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What does the ¦ symbol do in htaccess. I picked up a code from an online forum for htaccess and they use ¦. I'd like to understand what this symbol means in htaccess if there is any difference at all from possibly the pipe symbol |

RewriteEngine on
#
### Disallow Image Hotlinking
RewriteCond %{HTTP_REFERER} .
RewriteCond %{HTTP_REFERER} !^http://www\.example\.net
RewriteRule \.(jpe?g¦gif¦bmp¦png)$ - [F]
#
### Externally redirect to remove ".php" if the user adds it
RewriteCond %{THE_REQUEST} ^GET\ /([^/]+/)*[^.]+\.php(\?[^\ ]*)?\ HTTP/
RewriteRule ^(([^/]+/)*[^.]+)\.php$ http://www.example.net/$1 [R=301,L]
#
### Externally redirect to remove double slashes
RewriteCond %{REQUEST_URI} ^(.*)//(.*)$
RewriteRule . http://www.example.net/%1/%2 [R=301,L]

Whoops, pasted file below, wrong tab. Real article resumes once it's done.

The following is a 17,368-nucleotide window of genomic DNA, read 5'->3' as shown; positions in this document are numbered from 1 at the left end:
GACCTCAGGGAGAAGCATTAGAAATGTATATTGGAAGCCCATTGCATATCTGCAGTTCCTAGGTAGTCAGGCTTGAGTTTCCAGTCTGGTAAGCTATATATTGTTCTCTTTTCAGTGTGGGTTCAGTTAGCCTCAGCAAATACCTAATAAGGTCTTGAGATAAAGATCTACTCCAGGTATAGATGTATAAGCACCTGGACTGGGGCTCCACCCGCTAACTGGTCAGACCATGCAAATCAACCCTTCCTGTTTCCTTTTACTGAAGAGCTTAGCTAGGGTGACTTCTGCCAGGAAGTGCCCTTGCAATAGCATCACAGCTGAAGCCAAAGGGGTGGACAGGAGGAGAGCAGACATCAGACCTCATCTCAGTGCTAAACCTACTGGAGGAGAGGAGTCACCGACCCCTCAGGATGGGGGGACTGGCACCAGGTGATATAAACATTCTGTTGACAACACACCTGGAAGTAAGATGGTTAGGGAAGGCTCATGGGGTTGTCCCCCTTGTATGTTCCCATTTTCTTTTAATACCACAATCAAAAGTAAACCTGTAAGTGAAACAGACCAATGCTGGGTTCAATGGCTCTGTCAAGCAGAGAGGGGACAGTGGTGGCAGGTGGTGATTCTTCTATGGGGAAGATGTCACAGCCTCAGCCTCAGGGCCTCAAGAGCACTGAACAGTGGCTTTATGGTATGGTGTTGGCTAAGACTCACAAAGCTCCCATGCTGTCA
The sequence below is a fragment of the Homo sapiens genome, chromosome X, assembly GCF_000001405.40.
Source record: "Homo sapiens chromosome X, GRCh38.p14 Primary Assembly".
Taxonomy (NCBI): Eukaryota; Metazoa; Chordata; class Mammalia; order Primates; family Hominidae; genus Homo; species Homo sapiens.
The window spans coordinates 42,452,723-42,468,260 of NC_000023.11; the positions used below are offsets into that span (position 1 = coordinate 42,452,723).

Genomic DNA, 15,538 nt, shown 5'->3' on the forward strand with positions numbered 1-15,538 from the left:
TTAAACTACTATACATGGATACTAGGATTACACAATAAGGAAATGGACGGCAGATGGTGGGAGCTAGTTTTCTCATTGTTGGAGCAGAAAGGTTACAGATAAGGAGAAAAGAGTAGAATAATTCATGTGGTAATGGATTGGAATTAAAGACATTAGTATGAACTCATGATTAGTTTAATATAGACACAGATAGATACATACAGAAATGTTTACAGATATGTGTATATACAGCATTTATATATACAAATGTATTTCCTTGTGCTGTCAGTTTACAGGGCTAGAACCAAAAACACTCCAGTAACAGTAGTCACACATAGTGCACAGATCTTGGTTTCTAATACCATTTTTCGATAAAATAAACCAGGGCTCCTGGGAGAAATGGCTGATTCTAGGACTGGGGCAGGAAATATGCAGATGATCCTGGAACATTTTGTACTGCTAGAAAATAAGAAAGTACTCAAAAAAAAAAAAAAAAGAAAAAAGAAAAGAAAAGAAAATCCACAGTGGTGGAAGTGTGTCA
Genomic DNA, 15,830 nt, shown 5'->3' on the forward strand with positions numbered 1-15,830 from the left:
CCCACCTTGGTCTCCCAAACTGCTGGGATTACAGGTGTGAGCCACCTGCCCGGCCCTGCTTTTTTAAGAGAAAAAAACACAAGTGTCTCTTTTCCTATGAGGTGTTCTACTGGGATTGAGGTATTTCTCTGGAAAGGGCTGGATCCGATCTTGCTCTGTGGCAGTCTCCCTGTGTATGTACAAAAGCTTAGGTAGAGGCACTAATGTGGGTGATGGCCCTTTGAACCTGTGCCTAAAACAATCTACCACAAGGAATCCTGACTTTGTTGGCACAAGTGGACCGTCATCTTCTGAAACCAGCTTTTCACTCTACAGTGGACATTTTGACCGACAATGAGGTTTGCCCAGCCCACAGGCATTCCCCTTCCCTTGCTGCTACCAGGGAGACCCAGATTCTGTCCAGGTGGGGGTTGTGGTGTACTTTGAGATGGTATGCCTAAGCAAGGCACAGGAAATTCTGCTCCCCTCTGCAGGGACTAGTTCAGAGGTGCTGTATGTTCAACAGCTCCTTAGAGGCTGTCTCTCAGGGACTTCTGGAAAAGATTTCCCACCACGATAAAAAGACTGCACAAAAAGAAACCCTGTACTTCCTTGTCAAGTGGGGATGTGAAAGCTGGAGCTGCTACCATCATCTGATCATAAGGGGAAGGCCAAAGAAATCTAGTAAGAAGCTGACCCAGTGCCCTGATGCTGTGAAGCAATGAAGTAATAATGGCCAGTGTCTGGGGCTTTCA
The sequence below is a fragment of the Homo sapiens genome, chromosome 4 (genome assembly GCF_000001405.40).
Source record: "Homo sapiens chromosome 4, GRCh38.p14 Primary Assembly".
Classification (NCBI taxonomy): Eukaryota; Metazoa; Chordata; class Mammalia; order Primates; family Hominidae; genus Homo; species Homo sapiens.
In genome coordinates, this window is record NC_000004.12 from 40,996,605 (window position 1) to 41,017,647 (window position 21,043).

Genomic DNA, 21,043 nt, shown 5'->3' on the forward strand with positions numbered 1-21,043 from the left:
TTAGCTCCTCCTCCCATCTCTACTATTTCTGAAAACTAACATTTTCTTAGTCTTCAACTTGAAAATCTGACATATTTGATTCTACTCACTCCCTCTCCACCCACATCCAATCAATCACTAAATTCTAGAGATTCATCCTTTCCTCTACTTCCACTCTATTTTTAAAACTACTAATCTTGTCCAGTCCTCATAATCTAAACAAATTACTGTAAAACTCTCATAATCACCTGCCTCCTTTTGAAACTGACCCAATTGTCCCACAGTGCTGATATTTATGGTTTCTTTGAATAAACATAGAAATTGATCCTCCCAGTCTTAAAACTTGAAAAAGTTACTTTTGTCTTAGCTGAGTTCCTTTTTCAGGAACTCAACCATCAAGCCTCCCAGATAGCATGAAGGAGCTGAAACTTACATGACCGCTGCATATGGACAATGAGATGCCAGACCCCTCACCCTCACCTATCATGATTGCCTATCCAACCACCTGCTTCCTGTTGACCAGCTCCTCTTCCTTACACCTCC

#
### Externally redirect to remove trailing slash
RewriteCond %{REQUEST_FILENAME} !-d
RewriteRule ^(.+)/$ http://www.example.net/$1 [R=301,L]
#
### Externally redirect non-canonical hostname requests to canonical
### domain (if not already done by one of the preceding rules)
RewriteCond %{HTTP_HOST} !=www.example.net
RewriteRule ^(.*)$ http://www.example.net/$1 [R=301,L]
#
### Internally rewrite requests for URLs which do not resolve
### to physically-existing files or directories to a PHP file
RewriteCond %{REQUEST_FILENAME} !-f
RewriteCond %{REQUEST_FILENAME} !-d
RewriteRule ^(.*)$ $1.php [L,QSA]
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1 Answer 1

up vote 1 down vote accepted

It certainly isn't supposed to be there and probably got there as a result of copy&pasting from a source that included the wrong symbol.

To the RegExp library, it will be just another literal character without any special meaning. It will not be treated like a pipe symbol, i.e. it will be similar to writing

RewriteRule \.(jpe?gxgifxbmpxpng)$ - [F]

and it will make the rule useless.

Source: Tested it to make sure.

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Thanks for verifying this. –  Solo Feb 11 '13 at 19:45

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